Demand inches up for goods in May as COVID-19 impacts recede
Cargo ship docked at Port of Long BeachCargo shipments rose at the Port of Long Beach in May as the economic effects of COVID-19 started to subside.
Dockworkers and terminal operators moved 628,205 twenty-foot equivalent units (TEUs) of container cargo last month, a 9.5% increase from May 2019. Imports grew 7.6% to 312,590 TEUs, while exports climbed 11.6% to 134,556 TEUs. Empty containers headed back overseas jumped 11.4% to 181,060 TEUs.
The Port has moved 2,830,855 TEUs during the first five months of 2020, 5.9% down from the same period in 2019.
“Our strong numbers reflect the efforts of our Business Recovery Task Force, which is setting the path for efficient cargo movement and growth,” said Mario Cordero, Executive Director of the Port of Long Beach. “Our focus on operational excellence and world-class customer service will continue as we prioritize our industry-leading infrastructure development projects.”
“We aren’t out of the woods, but this is the gradual growth we have anticipated as the United States starts to rebound from the devastating economic impacts of COVID-19 and the trade war with China,” said Long Beach Harbor Commission President Bonnie Lowenthal.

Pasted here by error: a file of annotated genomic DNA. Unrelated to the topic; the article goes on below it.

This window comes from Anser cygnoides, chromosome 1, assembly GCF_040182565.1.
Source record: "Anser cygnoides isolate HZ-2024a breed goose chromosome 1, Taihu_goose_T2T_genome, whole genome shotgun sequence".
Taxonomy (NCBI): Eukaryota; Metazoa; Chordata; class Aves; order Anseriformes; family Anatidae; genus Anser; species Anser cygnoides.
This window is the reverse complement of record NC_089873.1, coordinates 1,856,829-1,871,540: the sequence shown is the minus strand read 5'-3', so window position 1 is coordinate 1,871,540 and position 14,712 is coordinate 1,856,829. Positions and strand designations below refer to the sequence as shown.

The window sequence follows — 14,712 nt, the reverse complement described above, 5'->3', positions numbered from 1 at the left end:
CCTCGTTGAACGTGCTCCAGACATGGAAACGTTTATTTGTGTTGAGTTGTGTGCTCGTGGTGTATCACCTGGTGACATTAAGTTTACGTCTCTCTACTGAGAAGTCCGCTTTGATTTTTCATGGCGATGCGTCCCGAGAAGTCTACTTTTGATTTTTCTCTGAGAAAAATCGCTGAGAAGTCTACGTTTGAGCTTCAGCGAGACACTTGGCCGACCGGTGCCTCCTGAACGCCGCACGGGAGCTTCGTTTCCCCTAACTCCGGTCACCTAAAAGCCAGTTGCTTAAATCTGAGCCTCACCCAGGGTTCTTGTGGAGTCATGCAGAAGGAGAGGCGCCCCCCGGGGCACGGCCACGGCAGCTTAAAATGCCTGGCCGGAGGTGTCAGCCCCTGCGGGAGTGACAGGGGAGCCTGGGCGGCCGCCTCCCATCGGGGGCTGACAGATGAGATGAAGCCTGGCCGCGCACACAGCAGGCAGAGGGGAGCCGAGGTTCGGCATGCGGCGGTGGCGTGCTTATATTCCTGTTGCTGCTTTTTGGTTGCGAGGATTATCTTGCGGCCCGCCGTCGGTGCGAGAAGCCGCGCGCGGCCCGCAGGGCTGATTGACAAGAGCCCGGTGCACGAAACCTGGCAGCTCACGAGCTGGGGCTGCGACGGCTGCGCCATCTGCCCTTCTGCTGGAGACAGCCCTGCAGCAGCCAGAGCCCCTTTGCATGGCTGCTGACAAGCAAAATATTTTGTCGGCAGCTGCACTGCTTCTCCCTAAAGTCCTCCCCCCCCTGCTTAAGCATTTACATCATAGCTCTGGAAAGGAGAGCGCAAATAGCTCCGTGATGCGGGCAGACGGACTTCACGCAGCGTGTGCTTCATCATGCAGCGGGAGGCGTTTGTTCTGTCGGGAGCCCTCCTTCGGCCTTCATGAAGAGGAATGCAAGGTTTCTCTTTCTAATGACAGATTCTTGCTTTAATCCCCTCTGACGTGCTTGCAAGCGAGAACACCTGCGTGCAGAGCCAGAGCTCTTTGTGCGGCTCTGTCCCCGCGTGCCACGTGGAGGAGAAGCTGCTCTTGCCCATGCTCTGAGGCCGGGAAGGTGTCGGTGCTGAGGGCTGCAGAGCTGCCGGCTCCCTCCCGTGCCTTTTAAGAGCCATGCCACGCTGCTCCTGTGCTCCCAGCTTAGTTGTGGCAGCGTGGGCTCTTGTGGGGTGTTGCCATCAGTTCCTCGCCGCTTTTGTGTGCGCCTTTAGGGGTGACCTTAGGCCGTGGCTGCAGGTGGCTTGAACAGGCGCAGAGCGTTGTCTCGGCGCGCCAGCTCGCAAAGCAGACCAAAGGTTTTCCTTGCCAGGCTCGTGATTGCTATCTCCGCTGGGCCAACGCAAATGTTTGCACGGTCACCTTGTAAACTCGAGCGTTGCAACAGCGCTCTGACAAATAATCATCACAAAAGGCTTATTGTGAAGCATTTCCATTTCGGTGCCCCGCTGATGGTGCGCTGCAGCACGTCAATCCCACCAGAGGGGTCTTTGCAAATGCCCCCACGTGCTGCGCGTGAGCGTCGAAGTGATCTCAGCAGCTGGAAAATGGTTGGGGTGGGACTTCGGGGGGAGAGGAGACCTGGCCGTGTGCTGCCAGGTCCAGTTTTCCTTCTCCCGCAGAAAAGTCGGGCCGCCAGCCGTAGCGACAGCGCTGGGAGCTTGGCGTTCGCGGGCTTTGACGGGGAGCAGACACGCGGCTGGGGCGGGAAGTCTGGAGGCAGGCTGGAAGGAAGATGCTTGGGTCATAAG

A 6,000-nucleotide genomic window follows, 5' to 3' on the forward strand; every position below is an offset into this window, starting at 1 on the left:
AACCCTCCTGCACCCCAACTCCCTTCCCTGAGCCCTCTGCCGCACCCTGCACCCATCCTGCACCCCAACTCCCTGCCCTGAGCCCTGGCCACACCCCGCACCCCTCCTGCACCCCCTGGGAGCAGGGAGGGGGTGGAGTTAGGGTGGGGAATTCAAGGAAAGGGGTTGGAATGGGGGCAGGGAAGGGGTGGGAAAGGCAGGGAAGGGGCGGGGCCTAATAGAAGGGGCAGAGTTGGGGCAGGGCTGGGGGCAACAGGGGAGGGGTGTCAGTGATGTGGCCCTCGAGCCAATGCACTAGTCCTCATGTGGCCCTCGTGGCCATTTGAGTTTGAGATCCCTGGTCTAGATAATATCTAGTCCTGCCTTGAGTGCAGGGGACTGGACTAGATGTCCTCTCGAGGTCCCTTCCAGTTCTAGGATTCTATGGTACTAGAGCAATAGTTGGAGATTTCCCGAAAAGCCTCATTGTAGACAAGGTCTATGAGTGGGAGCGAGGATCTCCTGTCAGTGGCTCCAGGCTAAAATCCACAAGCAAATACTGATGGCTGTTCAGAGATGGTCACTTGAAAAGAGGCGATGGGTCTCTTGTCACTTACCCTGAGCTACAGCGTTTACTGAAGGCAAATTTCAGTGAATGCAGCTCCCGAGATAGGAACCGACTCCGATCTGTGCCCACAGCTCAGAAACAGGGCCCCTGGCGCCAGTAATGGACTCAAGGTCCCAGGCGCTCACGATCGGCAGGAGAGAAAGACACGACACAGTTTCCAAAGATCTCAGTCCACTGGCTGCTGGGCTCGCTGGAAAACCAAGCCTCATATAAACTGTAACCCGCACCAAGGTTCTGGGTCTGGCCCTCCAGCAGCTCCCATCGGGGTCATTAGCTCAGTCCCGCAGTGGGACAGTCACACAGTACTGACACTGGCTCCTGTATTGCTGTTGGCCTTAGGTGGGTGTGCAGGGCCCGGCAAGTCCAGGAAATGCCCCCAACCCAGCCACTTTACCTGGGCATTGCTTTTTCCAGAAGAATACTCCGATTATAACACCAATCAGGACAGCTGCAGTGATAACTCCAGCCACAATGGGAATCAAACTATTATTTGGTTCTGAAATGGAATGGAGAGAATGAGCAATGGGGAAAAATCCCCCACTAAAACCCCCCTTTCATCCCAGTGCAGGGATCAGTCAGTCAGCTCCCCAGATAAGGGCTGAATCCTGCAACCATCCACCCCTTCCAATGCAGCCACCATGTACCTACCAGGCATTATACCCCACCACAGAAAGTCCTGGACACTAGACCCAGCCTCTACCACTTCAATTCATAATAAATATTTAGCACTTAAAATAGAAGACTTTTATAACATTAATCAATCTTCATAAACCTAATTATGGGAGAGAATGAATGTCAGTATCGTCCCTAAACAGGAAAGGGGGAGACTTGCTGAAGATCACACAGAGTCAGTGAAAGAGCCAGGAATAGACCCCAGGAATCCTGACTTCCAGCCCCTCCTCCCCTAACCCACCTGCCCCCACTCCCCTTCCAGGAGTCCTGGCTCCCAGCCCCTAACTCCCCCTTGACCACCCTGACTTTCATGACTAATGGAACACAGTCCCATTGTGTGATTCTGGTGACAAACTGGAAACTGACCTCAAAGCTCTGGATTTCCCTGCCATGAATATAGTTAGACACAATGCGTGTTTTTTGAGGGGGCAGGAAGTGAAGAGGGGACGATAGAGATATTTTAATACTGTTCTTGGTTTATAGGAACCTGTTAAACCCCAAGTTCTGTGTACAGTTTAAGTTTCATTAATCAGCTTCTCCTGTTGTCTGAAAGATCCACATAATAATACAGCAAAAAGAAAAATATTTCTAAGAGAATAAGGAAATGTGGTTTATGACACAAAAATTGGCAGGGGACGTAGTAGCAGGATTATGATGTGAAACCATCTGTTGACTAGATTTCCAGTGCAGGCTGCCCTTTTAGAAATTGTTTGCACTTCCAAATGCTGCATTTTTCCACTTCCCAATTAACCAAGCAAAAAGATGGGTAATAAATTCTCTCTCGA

As part of its recovery efforts, the Port of Long Beach has activated an internal Business Recovery Task Force that works with customers, industry partners, labor and government agencies to ensure terminal and supply chain operations continue without disruption, along with expediting shipments of crucial personal protective equipment.
May marked the first month in 2020 that cargo shipments rose at the nation’s second-busiest port, and followed seven consecutive months of declines attributed to the U.S.-China trade dispute and the COVID-19 epidemic.
Manufacturing in China continues to rebound from the effects of COVID-19, while demand for furniture, digital products and home improvement goods is increasing in the United States.
Sea News, June 10